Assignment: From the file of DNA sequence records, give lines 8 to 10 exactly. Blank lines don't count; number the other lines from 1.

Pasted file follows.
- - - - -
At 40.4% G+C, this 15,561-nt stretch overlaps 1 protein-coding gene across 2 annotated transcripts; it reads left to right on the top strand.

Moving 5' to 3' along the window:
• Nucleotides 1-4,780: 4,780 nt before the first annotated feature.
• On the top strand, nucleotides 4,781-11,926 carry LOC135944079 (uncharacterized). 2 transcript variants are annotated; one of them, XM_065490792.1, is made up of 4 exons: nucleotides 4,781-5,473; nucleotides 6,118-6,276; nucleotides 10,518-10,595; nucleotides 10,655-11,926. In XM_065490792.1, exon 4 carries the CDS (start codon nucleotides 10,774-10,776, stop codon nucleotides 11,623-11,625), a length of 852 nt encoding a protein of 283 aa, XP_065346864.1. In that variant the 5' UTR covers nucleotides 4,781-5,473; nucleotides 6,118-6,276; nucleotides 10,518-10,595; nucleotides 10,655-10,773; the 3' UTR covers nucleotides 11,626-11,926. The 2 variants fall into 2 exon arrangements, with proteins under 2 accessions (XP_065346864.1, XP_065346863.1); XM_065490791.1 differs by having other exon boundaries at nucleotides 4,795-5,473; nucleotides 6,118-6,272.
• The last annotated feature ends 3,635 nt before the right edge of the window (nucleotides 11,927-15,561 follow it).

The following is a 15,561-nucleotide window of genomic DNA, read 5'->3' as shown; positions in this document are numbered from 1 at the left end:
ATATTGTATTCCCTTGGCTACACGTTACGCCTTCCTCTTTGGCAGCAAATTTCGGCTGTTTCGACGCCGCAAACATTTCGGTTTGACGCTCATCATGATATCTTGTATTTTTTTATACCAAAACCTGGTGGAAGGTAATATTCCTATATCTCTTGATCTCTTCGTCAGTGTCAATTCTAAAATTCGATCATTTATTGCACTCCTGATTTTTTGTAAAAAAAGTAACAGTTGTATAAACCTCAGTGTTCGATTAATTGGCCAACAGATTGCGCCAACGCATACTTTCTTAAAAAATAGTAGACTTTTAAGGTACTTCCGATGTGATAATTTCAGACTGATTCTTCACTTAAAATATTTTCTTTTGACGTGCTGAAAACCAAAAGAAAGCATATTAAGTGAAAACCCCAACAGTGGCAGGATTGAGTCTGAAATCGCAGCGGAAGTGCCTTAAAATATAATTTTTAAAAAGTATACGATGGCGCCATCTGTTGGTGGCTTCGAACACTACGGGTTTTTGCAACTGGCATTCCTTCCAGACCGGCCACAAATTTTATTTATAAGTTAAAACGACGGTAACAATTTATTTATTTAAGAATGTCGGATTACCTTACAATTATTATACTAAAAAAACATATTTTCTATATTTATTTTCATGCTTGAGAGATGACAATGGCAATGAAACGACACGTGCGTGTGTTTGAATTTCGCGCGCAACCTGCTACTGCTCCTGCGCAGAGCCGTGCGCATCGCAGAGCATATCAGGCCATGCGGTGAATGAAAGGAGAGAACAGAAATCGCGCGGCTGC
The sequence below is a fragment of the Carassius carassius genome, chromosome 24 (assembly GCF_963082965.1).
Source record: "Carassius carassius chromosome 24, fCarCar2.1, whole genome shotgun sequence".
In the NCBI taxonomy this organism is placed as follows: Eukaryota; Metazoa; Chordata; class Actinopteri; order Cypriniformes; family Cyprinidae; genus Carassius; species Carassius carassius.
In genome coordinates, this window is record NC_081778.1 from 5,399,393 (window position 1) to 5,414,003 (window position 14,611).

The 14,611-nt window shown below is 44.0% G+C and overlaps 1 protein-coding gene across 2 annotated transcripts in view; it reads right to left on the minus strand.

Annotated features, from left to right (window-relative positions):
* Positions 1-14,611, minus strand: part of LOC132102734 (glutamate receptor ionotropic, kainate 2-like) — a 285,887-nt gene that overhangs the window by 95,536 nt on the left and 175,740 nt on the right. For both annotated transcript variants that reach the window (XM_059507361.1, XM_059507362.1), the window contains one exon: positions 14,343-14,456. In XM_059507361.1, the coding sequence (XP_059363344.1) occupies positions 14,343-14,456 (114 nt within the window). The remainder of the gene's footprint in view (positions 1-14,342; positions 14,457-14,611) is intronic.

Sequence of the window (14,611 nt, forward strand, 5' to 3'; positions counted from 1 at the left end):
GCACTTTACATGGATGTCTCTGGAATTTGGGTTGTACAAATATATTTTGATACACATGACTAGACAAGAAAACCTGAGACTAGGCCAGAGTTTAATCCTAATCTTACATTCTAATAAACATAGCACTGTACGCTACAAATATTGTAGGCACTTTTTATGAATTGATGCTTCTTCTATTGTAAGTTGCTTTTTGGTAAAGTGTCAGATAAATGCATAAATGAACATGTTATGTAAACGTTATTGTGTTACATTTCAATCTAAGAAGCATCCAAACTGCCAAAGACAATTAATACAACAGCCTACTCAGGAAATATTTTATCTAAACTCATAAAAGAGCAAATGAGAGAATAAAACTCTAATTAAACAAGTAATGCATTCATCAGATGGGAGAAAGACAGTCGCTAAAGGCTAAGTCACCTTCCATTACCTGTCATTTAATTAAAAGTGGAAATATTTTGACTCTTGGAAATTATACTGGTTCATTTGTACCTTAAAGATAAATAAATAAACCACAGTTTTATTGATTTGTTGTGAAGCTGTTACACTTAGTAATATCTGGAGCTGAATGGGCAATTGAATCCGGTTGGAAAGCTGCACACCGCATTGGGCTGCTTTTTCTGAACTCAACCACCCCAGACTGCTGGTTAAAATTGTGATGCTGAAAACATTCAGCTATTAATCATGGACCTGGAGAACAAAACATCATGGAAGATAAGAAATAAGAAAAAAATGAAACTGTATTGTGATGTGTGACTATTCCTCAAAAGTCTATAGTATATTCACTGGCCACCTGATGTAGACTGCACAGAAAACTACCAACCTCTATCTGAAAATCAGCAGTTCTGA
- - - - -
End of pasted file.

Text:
The sequence below is a fragment of the Carassius carassius genome, chromosome 24 (assembly GCF_963082965.1).
Source record: "Carassius carassius chromosome 24, fCarCar2.1, whole genome shotgun sequence".
In the NCBI taxonomy this organism is placed as follows: Eukaryota; Metazoa; Chordata; class Actinopteri; order Cypriniformes; family Cyprinidae; genus Carassius; species Carassius carassius.